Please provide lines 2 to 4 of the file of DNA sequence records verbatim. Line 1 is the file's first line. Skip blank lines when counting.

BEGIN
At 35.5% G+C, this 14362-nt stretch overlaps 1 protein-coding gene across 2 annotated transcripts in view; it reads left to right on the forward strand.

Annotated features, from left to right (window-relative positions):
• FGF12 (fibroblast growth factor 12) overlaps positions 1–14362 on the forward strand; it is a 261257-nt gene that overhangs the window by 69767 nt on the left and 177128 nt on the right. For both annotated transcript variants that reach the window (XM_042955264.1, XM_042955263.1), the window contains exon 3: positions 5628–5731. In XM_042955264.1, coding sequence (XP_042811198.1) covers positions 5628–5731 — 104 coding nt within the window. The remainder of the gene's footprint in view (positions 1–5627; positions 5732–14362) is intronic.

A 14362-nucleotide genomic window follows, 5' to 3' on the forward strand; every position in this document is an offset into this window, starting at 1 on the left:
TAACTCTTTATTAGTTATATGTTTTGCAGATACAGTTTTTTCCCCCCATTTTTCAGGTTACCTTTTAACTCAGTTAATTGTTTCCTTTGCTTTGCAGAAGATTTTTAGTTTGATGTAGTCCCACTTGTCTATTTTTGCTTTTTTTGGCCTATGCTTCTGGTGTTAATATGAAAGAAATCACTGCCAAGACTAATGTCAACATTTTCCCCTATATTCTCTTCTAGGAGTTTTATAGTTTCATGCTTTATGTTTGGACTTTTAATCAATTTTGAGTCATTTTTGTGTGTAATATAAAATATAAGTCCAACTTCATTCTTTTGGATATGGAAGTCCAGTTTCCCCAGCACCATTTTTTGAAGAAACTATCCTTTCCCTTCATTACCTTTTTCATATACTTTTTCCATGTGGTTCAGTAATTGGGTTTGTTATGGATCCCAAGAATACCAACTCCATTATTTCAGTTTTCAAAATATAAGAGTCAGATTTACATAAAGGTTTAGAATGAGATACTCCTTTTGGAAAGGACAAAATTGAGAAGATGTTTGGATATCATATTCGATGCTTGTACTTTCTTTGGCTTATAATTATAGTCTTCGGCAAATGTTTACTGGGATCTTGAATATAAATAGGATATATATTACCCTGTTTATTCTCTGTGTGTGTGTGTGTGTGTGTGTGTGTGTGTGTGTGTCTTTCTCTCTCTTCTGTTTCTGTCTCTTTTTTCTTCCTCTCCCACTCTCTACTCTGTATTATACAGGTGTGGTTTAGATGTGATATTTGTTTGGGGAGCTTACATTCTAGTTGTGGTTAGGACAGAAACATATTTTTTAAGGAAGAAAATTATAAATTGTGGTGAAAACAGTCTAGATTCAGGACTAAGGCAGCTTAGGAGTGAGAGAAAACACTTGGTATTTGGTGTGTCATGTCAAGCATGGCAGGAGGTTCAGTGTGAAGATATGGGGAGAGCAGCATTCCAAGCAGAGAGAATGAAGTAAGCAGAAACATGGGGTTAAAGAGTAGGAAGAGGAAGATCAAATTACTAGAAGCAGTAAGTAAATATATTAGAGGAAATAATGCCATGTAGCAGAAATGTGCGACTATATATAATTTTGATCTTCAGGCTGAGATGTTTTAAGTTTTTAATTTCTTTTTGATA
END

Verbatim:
Annotated features, from left to right (window-relative positions):
• FGF12 (fibroblast growth factor 12) overlaps positions 1–14362 on the forward strand; it is a 261257-nt gene that overhangs the window by 69767 nt on the left and 177128 nt on the right. For both annotated transcript variants that reach the window (XM_042955264.1, XM_042955263.1), the window contains exon 3: positions 5628–5731. In XM_042955264.1, coding sequence (XP_042811198.1) covers positions 5628–5731 — 104 coding nt within the window. The remainder of the gene's footprint in view (positions 1–5627; positions 5732–14362) is intronic.

A 14362-nucleotide genomic window follows, 5' to 3' on the forward strand; every position in this document is an offset into this window, starting at 1 on the left: